Puste Stoły Były Przewlekłą Chorobą 26/08/2010Posted by brendan in Avions, Trains et Voitures.
Tags: Blessed Virgin Mary, cuisine, history, holy family, poland, tarnów, tarnovia hotel, travel, Victims of Fascism and War, walks, wandering, wooden church, Wątok, Świętej Rodziny
Church tourism creeps me out. I’ve wandered into places of worship, watched the faithful shrink from finger-waving docents, followed Giulietta Masina down the-can train in The Nights of Cabiria. It’s not the iconography or bloody history that makes my skin crawl, but the shawl wearing, tear-stained old ladies aggravating their rheumatism to pray. Is it worth the mockery of their devotion to gape at the architecture or feel the heat from a thousand candles burning away years in purgatory?
We scattered like roaches when grandmothers turned in the pews. Fresh incense choked the air harkening an impending mass and the only sound competing with our echoing footsteps was the cracking knuckles of an organist preparing to testify.
Tarnów is proudly the most religious city in Poland, an accolade awarded by virtue of claims to regular attendance. If the vacancy rate at Holy Family, seat of the largest local diocese, is any yardstick the statisticians have some confession material. The towering brick church, a turn of the century creation sown on donated royal grounds, may not rally the faithful for afternoon services but the parish has faith in the people. A wall of stained glass lays open all hours of the night, an impossible thought in San Francisco or Paris or wherever else sacrilege takes form in a handy rock.
If the plangent tolling of the shepherd wasn’t piping up a crowd where does everyone spend their time? We had sat in a pizzeria marveling at kernels of corn adorning our lunch. The waitress wasn’t sure what to do with actual customers, just the collection of aging men drinking half-liters around a picnic table outside. Gleaming floor-tiling suggested empty tables were a chronic condition. Whoever had bought set-dressings from Little House on the Prairie for their lifetime investment must be disappointed.
That’s not a fair reading of Tarnów’s pulse. Janice had taken me through a gap between buildings, across a poorly paved parking lot, and down a narrow stairwell. Behind Holy Family is the Tarnovia Hotel, a hulking Soviet inspired outpost of austere luxury boasting international cuisine (“restaurant with due ceremony”) and conference rooms. The only sign of life here was long decayed, a wall installation committed by some acid-casualty with access to the sweepings of factory floors.
No day-trippers packed the optimistic courtyard of the bus station, another hangover from communist times. The train station was bustling despite the building being mostly closed for renovations, but the park opposite its scaffolding was filled only by squawking birds thrashing in the trees. Why are they so upset? They knew it was going to rain, and maybe everyone else in Tarnów did too.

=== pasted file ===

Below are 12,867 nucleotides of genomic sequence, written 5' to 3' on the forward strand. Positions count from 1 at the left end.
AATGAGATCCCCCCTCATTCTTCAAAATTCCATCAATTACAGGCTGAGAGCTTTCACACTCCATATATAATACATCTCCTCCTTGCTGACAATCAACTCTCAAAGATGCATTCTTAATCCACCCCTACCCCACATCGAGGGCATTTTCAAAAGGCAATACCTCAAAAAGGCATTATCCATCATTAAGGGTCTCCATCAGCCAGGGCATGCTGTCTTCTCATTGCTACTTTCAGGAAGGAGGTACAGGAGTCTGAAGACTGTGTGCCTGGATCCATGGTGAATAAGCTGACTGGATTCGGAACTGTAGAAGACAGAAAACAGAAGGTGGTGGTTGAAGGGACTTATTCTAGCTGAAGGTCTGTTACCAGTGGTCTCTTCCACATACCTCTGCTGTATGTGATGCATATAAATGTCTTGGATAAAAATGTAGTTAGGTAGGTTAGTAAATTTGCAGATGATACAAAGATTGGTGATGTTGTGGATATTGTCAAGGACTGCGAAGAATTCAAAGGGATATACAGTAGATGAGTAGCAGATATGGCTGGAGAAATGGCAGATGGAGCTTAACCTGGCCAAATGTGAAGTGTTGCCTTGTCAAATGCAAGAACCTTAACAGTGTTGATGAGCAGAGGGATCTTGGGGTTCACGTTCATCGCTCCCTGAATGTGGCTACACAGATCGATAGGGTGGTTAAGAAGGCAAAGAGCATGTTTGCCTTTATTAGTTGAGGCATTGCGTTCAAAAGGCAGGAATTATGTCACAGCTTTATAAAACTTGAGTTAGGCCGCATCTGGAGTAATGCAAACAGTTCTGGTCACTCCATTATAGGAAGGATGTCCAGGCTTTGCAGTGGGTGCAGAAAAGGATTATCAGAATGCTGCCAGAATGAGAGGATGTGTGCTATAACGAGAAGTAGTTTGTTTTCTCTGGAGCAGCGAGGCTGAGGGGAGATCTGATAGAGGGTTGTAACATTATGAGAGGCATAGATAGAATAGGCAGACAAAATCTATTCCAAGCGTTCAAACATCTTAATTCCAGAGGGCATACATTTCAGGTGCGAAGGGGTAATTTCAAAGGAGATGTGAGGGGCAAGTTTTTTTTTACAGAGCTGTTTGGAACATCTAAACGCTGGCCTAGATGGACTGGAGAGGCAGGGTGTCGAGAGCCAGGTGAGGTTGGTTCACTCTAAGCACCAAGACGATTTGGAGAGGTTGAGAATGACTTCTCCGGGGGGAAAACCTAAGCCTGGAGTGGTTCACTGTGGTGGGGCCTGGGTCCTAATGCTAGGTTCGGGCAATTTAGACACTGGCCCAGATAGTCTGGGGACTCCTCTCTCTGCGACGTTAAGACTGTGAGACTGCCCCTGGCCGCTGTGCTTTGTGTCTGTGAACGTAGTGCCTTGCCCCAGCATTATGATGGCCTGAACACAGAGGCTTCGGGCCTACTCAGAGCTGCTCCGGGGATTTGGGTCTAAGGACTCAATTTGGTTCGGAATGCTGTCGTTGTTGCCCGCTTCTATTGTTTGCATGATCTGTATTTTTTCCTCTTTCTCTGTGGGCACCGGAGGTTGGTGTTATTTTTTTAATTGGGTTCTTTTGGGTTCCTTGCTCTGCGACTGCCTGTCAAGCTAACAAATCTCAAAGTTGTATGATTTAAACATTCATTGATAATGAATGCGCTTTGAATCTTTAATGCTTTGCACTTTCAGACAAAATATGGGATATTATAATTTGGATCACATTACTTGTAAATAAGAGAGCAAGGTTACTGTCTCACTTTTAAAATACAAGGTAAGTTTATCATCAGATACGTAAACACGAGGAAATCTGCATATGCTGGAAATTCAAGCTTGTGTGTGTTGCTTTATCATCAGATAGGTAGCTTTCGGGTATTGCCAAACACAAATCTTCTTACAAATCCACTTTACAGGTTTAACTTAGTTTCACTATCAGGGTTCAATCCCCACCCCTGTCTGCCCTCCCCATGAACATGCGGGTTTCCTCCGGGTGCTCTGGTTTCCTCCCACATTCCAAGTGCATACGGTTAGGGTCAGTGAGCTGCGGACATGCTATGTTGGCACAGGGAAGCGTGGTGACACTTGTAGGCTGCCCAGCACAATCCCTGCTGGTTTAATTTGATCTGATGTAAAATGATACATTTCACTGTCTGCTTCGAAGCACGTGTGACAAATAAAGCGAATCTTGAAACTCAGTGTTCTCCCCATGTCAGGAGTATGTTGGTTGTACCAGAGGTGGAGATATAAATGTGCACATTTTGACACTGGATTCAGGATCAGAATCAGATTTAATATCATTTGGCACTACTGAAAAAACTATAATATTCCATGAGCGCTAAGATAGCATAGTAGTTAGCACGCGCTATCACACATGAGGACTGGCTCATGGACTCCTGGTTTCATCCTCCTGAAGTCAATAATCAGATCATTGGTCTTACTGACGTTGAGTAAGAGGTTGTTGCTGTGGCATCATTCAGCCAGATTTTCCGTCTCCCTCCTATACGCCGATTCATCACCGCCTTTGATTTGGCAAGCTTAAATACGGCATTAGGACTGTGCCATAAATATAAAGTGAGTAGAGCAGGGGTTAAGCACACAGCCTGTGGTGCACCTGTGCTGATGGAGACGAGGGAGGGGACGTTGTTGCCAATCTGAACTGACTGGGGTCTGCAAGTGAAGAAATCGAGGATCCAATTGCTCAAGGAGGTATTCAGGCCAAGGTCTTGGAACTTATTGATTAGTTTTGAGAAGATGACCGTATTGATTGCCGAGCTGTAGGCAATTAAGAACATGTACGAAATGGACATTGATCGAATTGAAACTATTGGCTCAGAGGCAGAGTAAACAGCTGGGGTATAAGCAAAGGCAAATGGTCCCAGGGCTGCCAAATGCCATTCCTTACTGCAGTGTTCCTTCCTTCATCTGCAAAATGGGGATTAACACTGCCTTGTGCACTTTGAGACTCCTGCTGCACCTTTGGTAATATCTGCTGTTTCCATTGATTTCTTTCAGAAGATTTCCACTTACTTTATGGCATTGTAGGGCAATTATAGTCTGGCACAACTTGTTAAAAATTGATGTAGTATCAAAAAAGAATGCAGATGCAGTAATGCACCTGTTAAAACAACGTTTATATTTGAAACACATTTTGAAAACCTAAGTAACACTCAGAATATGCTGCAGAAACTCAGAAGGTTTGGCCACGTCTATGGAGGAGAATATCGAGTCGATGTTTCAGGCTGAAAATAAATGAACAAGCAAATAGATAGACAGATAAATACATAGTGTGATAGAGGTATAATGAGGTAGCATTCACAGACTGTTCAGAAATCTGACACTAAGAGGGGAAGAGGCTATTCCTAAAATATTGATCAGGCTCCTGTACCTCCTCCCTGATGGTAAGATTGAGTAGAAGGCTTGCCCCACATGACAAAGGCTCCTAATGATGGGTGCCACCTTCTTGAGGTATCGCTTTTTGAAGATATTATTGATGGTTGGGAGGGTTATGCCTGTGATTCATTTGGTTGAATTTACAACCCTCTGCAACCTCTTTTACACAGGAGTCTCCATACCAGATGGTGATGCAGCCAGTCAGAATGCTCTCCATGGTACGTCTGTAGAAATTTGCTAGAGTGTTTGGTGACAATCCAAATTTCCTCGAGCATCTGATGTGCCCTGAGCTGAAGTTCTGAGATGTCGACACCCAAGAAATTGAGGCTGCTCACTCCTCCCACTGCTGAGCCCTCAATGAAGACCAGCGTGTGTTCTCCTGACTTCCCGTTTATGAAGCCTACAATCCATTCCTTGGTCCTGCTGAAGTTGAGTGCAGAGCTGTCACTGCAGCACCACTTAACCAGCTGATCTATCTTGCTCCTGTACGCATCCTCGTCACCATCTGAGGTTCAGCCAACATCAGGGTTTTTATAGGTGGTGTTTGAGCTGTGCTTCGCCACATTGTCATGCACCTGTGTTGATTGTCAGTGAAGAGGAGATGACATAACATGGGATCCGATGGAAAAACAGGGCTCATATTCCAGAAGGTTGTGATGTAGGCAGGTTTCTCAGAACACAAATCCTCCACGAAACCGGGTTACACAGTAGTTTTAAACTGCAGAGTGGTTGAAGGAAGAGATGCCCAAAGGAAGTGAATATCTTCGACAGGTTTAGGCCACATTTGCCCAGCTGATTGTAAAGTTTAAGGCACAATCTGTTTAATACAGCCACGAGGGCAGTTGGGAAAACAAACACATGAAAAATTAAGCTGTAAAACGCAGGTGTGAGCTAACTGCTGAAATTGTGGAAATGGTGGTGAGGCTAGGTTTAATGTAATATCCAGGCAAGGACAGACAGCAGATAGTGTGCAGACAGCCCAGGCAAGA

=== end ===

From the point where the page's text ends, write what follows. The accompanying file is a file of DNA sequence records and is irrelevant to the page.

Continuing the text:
My tattered shoes swelled as we toiled onward past shuttered storefronts and cracked walls. Dripping commuters waited on a city bus next to the Victims of Fascism and War monument. Twisted bodies reaching for grey skies, a child crying into a pair of swords, unveiled on the 26th anniversary of the first transport to Auschwitz. If it were built today it would be about the Russians.
I insisted on seeing the local prison. Concrete walls and razor wire sucked sound from the atmosphere. No shouts from the exercise yard, no bulls patrolling the grounds– the caged windows of the towers looked empty. Down a one-lane road the complex gives way to storage sheds and a couple severe looking men with shaved heads. A girl standing outside some bungalows was shouting at someone or something not there. Janice said that when she took the bus to work in the morning she would see women and children lined up outside. We watched a couple guards coming on shift. No customers visited the window and door shop built into the front wall.
A man sat alone with his thoughts, sheltered from traffic by a copse of trees. That posture of torment is usually accompanied by drink, but here solace came as religion. Throughout the Carpathian range there’s a history of wooden churches which defy the model of medieval architecture; they look transported from lands of gingerbread houses and witches. Blessed Virgin Mary had been consecrated in 1440 and now houses an alter from the late 1700’s. There have been fires, there has been reconstruction, it’s been moved, the belltower wasn’t added until the 20th century– history works like that. The babushkas across town would have blended right in, but parishioners here were younger, better-dressed, seemingly carefree. There was no sneaking in for a peak– they might have invited us to join them.
Janice wanted to see the Wątok which cuts through one corner of town. Southern Poland flooded after a harsh winter and this creek was threatening to crest its banks. Levels had subsided, leaving trash and masonry and bricked up doors behind.
Back up to old town, past the basilica protected by the frozen grimace of John Paul II. He’s a national hero and, if the Poles have any say, up for canonization. Down boulevards towards concrete towers and the local Chinese restaurant. We chased off two tables and placed our order with a waitress dressed in authentic red synthetic-silk pajamas. Soy noodles that tasted suspiciously like beef broth, bamboo salad and… coleslaw. Which was complimentary. Surprisingly good, but only if you abandoned your pre-conceived notions of Chinese food.